Diarrhea from food poisoning

Food poisoning will occur within 2-6 hours after eating contaminated food.  Undercooked meats, dairy products, unwashed vegetables and food containing mayonnaise left unrefrigerated are all common vehicles for these infectious agents.  Contaminated water supplies are also a main contraction point for food poisoning.  "“Traveler’s (or Wilderness) Diarrhea” is a common condition that occur when someone drinks water contaminated with fecal matter.  This is common in developing nations or places with an untreated water supply.

Episodes of food poisoning have been known to trigger a lifetime condition of IBS or IBD.  In some very rare cases, food poisoning can also lead to death.  Because of this possibility, it is very important to have a general idea of the dangers and symptoms of food poisoning.

Infectious agent: Virus

     Noroviruses, Rotavirus and Hepatitis A are all viral forms of food poisoning that are transmitted through consuming water or vegetables that have been contaminated with feces.  In addition, all three types of viruses can be transmitted from person to person.  Noroviruses are the most common viral form of food poisoning in adults.  It is called the “cruise ship illness” because outbreaks normally occur in very dense population like schools, nursing homes and cruise ships.  The rotavirus shares all these characteristics but is mainly prevalent in children.  Hepatitis A is only transferred through fecal-oral transmission and in rare cases, blood transfusions.  In addition to the nausea, vomiting and diarrhea common in other viral food poisonings, hepatitis A will also cause jaundice, rashes and fatigue.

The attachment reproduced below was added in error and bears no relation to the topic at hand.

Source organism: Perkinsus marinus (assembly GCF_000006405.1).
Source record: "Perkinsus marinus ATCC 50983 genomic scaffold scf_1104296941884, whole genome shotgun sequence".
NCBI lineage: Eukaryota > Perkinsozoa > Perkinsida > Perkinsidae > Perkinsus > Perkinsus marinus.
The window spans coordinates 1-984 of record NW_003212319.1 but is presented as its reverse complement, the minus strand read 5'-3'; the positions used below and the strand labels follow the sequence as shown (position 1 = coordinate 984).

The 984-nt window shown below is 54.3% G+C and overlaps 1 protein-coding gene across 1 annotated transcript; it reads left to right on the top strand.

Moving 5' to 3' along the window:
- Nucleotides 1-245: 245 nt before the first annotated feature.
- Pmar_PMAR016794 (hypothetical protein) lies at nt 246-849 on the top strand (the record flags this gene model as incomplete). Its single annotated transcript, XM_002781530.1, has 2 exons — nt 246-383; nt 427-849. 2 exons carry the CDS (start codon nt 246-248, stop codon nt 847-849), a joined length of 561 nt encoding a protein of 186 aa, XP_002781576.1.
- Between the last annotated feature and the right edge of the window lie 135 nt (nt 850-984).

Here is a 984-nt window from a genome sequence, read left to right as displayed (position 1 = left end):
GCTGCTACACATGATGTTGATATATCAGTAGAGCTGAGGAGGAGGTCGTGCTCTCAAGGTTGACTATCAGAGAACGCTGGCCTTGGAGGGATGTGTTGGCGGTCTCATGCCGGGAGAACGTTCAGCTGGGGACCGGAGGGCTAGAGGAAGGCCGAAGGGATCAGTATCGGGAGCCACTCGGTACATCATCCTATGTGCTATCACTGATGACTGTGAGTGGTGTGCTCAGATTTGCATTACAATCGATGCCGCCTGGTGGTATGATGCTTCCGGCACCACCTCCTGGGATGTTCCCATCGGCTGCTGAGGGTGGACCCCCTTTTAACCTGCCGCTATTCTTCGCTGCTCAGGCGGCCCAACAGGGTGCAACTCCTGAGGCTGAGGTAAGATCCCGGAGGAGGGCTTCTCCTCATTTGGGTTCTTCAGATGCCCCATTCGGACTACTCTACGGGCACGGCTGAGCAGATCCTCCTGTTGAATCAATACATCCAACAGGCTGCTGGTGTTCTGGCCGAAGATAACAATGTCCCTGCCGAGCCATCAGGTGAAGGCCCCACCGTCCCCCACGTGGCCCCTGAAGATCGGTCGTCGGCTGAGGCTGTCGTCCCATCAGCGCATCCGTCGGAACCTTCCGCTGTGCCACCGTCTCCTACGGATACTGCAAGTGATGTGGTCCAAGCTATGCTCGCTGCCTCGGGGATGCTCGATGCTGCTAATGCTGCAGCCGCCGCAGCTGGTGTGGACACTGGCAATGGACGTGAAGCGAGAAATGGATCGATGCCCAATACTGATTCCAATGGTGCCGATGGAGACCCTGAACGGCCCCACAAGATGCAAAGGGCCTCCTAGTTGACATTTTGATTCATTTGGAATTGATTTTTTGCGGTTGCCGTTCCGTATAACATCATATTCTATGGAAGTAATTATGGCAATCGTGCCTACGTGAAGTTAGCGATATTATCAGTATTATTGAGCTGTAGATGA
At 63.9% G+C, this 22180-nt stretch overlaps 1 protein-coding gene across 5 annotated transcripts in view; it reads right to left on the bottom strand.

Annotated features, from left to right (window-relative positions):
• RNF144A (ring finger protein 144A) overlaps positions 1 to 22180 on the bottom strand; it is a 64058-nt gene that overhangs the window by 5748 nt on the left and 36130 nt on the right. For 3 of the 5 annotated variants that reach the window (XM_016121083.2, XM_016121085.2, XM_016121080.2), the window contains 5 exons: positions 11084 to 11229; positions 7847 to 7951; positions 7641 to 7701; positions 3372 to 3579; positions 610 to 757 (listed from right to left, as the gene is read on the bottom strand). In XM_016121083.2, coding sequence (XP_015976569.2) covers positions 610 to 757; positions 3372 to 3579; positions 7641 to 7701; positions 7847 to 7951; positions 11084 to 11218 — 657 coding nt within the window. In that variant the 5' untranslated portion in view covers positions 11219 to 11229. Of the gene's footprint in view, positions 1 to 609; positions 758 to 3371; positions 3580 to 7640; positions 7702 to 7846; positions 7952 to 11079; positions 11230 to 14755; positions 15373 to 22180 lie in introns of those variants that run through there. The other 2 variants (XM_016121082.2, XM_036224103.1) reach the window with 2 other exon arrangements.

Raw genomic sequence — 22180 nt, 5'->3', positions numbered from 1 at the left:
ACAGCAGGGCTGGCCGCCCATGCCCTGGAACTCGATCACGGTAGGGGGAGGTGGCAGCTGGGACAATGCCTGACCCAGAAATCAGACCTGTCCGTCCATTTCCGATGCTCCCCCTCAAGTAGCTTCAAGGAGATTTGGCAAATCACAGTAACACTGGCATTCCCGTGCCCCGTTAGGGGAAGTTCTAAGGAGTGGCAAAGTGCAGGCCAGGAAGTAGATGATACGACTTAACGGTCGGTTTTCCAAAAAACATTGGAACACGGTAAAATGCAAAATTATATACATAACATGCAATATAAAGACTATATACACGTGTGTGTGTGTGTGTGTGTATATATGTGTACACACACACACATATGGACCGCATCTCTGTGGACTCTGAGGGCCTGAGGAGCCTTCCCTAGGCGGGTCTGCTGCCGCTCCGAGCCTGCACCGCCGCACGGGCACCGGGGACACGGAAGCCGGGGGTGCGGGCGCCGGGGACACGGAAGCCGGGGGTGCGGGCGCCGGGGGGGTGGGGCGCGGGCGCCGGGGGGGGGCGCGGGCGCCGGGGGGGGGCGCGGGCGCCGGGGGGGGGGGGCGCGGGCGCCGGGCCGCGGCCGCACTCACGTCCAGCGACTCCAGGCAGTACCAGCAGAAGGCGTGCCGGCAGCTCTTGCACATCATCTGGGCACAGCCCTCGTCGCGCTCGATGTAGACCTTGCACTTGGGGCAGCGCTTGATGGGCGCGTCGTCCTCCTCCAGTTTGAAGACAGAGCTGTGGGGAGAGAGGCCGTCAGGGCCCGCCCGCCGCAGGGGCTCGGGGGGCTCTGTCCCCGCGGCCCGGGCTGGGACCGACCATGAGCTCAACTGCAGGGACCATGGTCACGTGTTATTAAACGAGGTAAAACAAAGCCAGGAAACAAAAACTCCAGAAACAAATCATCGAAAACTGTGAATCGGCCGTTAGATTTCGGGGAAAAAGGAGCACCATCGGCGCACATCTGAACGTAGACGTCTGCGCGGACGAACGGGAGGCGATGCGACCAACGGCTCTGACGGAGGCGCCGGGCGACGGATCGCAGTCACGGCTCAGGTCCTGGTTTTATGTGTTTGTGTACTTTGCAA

Infectious agent: Bacteria

    Bacterial food poisonings affect the body by producing a toxin that is poisonous to the human digestive system.  This usually leads to nausea and vomiting and possible kidney failure and death.  The bacteria can also infect the intestines, causing inflammation and prompting diarrhea.  All these bacteria cause the normal symptoms of nausea, vomiting and diarrhea, but they each have some defining characteristics. 

  • The Salmonella bacteria will stay in the body and launch a secondary attack in the form of arthritis weeks after the initial infection. 
  • Campylobacter is the most commonly identifies food borne bacteria. 
  • Staphylococcus aureus is usually contracted pies, mixed salads and dairy products. 
  • Bacillus cereus is usually found in starchy foods like rice or pasta.
  • The E coli bacteria will cause watery diarrhea that turns to bloody diarrhea and the worst strain can produce kidney failure.
  • Shigella is also referred to as travelers’ diarrhea.  It causes diarrhea containing blood and/or mucus.  Normally transmitted through contaminated drinking water.
  • Clostridium botulinum does not cause diarrhea but it attacks the nervous system and can be released into the air.  For this reason it is considered and biological weapon.
  • Vibrio cholerae has the typical symptoms but only occurs in warmer seasons.

Infectious agent: Parasite

    Parasites are the least common form of food poisoning, but they are contracted in the same ways as bacterial and viral food poisoning.  The symptoms tend to be less intense than viral or bacterial food poisoning but last much longer.  The Guardia parasite, also known as beaver fever, can cause watery diarrhea for two weeks.  Cryptosporidium can make a person mildly ill with watery diarrhea for up to four days. 

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